The firms that have decided to simply "go away" have left many traders in a lurch, and we have been happy to take up the slack.

    Keeping a solid regulatory repution and track record pays off in the long run (not just Bright, but the others who have maintained high standards).

    All the best,

    Don
     
  3. The payout isn't an issue here, because that's something negotiated between the firm and the client.

    The only major issue I see is the deception involved. The people who sign up w/ the prop firms have to know what they're getting into! that's all!

    Btw Don, what do you think will happen to prop firms if they do pass legislation saying that what the prop firms currently are doing is illegal and is not allowed? I doubt they would do that because it would screw over a ton of traders as well as the prop firms. I could see them tightening the laws on advertising the services truthfully though.
     
  4. Prop Shops are about Dead.

    The model's now create "Capital Contribution" and do create "Broker/Clearning firm-client relationship.

    Once the legislation is passed, IB will absorb most of the fall out and the rest will get "bank" jobs or something of the sort.

    E
     
  5. yeah rob, that's the issue I'm referring to (although I saw an article about it on another website)
     
  6. "Prop Shops are about Dead."

    are there really still a lot of you out there?
     
  7. Maverick74

    Maverick74

    Much ado about nothing. You are actually making an argument for the exact opposite of what you are saying here. Think about this for a second. Let's say we do away with prop firm as we now know them. As regulated members of professional exchanges. They won't go away, they will simply go to IB and the like and operate in the retail world with absolutely no regulatory scrutiny what so ever. Now they can really screw you and you will have absolutely no re-course. Why? Because they are not regulated!!!!! No licenses, no exchanges, no BD, just a shell LLC. Btw, they already exist in the retail space and are completely under the umbrella and are completely untouchable by the SEC or NASD.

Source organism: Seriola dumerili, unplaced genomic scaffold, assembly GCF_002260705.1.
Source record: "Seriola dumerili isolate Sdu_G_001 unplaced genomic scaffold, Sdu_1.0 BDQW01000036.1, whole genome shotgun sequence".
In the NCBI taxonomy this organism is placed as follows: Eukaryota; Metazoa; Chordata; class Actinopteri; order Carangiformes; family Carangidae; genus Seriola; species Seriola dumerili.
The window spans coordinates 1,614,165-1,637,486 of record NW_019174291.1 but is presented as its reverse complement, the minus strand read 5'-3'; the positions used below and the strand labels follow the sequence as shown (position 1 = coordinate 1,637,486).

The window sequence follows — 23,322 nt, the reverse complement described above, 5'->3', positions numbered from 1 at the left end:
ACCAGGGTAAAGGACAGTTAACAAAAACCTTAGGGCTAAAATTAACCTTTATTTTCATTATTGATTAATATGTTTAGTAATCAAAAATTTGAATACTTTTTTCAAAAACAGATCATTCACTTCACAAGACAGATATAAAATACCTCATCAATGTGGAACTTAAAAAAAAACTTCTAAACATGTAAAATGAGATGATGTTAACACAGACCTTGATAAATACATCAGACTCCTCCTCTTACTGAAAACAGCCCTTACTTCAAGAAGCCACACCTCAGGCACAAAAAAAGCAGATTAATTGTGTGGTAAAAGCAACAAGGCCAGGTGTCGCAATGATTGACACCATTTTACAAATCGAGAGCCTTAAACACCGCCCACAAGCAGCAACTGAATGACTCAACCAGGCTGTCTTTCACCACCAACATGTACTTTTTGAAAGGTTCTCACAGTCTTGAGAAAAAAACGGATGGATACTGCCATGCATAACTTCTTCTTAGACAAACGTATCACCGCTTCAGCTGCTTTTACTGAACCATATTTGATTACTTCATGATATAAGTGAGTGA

What you want I think is actually more regulation and more scrutiny which means the government has to actually keep them in the professional space and out of the retail space where it truly would be the wild west. So your whole argument actually contradicts this. So to sum up, the government will never get rid of prop firms as they exist now, they will only regulate them more and make the barriers to entry greater.
     
  8. If you read my original post, I never said prop firms should be dealt away with, I said they should face more regulation, especially dealing w/ disclosure and honesty, and possibly be renamed (since it's not truely proprietary trading).
     
  9. Maverick74

    Maverick74

    Rename them to what? Come on man, you obviously have some hostility here because you replied to an ad to some bad prop firm and now you want a pox placed on all the prop houses. If a trader does not have the fortitude to do some basic research on these firms and understand what his risk is, then no way does he have the stuff to be a successful trader. That's just how I see it. We can't have a nanny state here. At some point, the trader has to take some responsibility.
     
    #10     Apr 1, 2007